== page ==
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Now, set your PR goal, one that aims to do something about worst distortions you turned up during your key audience perception monitoring. It could be to straighten out that dangerous misconception, correct that gross inaccuracy, or stop that potentially fatal rumor dead in its tracks.
With your PR goal established, select right strategy, one that tells you how to proceed. But keep in mind that there are only three strategic options available to you when it comes to handling a perception and opinion challenge. Change existing perception, create perception where there may be none, or reinforce it. Since wrong strategy pick will taste like mustard on your pancakes, be certain new strategy fits comfortably with your new public relations goal. You don’t want to select “change” when facts dictate a “reinforce” strategy.
With that homework complete, write a moving message and aim it at members of your target audience. Because crafting action-forcing language to persuade an audience to your way of thinking is tough work, you need your best writer because s/he must create some very special, corrective language. Words that are not only compelling, persuasive and believable, but clear and factual if they are to correct something and shift perception/opinion towards your point of view leading to behaviors you are targeting.
Run it by entire PR team for impact and persuasiveness. Then, select communications tactics most likely to carry your message to attention of your target audience. You can pick from dozens that are available. From speeches, facility tours, emails and brochures to consumer briefings, media interviews, newsletters, personal meetings and many others. But be sure that tactics you pick are known to reach folks just like your audience members.
You may decide to unveil it before smaller meetings and presentations rather than using higher-profile news releases since a message is often dependent for its credibility on means used to deliver it. Before long, questions about progress will be heard, which tells you and your PR team to get busy on a second perception monitoring session with members of your external audience. You’ll want to use many of same questions used in first benchmark session. Difference this time is that you will be watching very carefully for signs that bad news perception is being altered in your direction.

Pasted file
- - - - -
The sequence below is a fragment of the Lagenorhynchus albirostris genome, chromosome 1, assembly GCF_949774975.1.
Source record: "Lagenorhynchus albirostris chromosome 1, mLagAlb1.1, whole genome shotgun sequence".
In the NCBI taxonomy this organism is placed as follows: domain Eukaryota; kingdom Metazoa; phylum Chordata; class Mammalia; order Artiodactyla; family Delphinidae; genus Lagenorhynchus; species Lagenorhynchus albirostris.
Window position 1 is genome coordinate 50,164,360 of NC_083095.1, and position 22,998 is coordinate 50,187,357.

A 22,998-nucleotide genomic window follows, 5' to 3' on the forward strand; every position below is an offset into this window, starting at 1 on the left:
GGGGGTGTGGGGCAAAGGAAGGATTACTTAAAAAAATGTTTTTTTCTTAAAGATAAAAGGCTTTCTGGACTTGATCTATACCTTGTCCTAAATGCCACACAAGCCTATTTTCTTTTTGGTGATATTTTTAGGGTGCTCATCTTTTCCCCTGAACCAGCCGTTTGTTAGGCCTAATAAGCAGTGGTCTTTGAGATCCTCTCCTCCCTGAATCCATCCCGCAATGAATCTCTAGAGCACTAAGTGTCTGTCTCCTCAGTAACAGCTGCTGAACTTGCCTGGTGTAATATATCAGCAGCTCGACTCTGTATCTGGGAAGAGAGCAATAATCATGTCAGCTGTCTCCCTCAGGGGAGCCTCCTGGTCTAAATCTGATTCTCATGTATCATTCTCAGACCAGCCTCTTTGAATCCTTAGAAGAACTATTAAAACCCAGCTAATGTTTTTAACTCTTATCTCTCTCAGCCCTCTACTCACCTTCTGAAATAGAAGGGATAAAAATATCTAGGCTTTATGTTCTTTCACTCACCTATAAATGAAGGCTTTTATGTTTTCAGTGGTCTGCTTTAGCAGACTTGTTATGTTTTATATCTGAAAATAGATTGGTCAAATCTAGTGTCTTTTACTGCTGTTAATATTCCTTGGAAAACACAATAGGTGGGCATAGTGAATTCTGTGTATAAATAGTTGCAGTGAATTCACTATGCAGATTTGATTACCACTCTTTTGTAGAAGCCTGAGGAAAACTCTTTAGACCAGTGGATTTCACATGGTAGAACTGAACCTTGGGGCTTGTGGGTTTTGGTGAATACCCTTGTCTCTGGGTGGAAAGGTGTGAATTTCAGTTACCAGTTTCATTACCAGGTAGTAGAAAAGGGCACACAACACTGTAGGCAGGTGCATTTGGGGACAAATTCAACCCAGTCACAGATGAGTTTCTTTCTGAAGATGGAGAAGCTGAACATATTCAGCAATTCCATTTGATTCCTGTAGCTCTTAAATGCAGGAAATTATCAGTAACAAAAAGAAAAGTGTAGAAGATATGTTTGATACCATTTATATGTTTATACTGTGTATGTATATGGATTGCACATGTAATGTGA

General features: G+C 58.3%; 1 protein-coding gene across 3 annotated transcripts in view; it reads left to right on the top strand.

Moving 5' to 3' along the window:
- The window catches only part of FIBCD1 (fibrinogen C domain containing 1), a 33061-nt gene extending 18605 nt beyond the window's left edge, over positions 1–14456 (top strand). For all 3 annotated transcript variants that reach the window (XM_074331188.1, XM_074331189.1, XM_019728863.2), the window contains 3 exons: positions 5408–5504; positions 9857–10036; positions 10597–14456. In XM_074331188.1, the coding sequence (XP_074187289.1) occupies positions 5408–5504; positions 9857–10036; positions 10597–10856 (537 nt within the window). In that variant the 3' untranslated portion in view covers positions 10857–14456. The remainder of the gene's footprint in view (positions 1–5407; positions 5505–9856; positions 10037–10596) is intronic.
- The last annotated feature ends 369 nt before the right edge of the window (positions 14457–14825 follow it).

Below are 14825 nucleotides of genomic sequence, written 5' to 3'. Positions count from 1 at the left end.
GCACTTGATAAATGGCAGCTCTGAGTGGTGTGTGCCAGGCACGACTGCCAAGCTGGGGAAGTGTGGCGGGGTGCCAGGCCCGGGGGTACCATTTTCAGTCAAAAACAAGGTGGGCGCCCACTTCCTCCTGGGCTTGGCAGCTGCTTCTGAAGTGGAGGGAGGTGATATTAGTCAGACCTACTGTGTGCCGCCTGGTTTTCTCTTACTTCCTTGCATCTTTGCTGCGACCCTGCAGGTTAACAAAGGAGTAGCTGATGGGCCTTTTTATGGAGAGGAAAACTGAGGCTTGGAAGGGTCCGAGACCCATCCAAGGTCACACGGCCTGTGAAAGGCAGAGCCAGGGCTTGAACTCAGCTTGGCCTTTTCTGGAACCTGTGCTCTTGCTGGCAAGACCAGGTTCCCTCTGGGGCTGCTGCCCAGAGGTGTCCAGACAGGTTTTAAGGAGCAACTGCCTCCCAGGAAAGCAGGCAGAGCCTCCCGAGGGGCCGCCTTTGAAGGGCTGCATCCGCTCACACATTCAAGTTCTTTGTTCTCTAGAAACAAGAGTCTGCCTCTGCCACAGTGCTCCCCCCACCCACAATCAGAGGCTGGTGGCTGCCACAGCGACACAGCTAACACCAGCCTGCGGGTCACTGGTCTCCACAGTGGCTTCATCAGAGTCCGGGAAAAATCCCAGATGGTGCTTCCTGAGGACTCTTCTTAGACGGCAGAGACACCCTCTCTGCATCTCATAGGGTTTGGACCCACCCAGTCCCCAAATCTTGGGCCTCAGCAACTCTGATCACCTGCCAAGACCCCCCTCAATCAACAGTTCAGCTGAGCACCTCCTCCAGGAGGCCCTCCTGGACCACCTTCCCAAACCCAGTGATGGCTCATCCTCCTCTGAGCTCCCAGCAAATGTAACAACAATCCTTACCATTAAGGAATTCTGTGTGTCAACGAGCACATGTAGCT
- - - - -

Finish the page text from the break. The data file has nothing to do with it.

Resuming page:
Should program begin to slow down, you can always accelerate matters by adding more communications tactics as well as increasing their frequencies.
When it comes down to it, you want your new PR blueprint to persuade your most important outside stakeholders to your way of thinking, then move them to behave in a way that leads to success of your department, division or subsidiary.
And, when you think about it, we are fortunate indeed that our key stakeholder audiences behave like everyone else – they act upon their perceptions of facts they hear about you and your operation. Leaving you little choice but to deal promptly and effectively with those perceptions by doing what is necessary to reach and move your key external audiences to actions you desire.
Bob Kelly counsels, writes and speaks to managers about using the fundamental premise of public relations to achieve their operating objectives. He has been DPR, Pepsi-Cola Co.; AGM-PR, Texaco Inc.; VP-PR, Olin Corp.; VP-PR, Newport News Shipbuilding & Drydock Co.; director of communications, U.S. Department of the Interior, and deputy assistant press secretary, The White House. mailto:bobkelly@TNI.net Visit:http://www.prcommentary.com